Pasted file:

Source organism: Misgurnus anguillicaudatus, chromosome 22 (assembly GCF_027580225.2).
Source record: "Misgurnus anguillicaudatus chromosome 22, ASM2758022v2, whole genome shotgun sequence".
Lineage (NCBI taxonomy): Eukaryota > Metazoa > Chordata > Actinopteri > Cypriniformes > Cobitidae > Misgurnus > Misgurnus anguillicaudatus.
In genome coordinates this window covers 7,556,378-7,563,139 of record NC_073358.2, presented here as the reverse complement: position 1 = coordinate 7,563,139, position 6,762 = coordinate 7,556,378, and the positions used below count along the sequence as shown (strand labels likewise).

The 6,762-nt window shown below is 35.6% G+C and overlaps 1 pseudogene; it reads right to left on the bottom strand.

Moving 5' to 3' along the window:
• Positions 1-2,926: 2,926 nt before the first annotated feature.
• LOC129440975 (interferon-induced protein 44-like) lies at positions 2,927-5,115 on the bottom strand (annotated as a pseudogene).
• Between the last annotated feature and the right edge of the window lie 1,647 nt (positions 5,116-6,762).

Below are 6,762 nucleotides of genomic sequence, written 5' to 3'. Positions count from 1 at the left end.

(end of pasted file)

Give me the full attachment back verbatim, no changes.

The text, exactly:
Source organism: Misgurnus anguillicaudatus, chromosome 22 (assembly GCF_027580225.2).
Source record: "Misgurnus anguillicaudatus chromosome 22, ASM2758022v2, whole genome shotgun sequence".
Lineage (NCBI taxonomy): Eukaryota > Metazoa > Chordata > Actinopteri > Cypriniformes > Cobitidae > Misgurnus > Misgurnus anguillicaudatus.
In genome coordinates this window covers 7,556,378-7,563,139 of record NC_073358.2, presented here as the reverse complement: position 1 = coordinate 7,563,139, position 6,762 = coordinate 7,556,378, and the positions used below count along the sequence as shown (strand labels likewise).

The 6,762-nt window shown below is 35.6% G+C and overlaps 1 pseudogene; it reads right to left on the bottom strand.

Moving 5' to 3' along the window:
• Positions 1-2,926: 2,926 nt before the first annotated feature.
• LOC129440975 (interferon-induced protein 44-like) lies at positions 2,927-5,115 on the bottom strand (annotated as a pseudogene).
• Between the last annotated feature and the right edge of the window lie 1,647 nt (positions 5,116-6,762).

Below are 6,762 nucleotides of genomic sequence, written 5' to 3'. Positions count from 1 at the left end.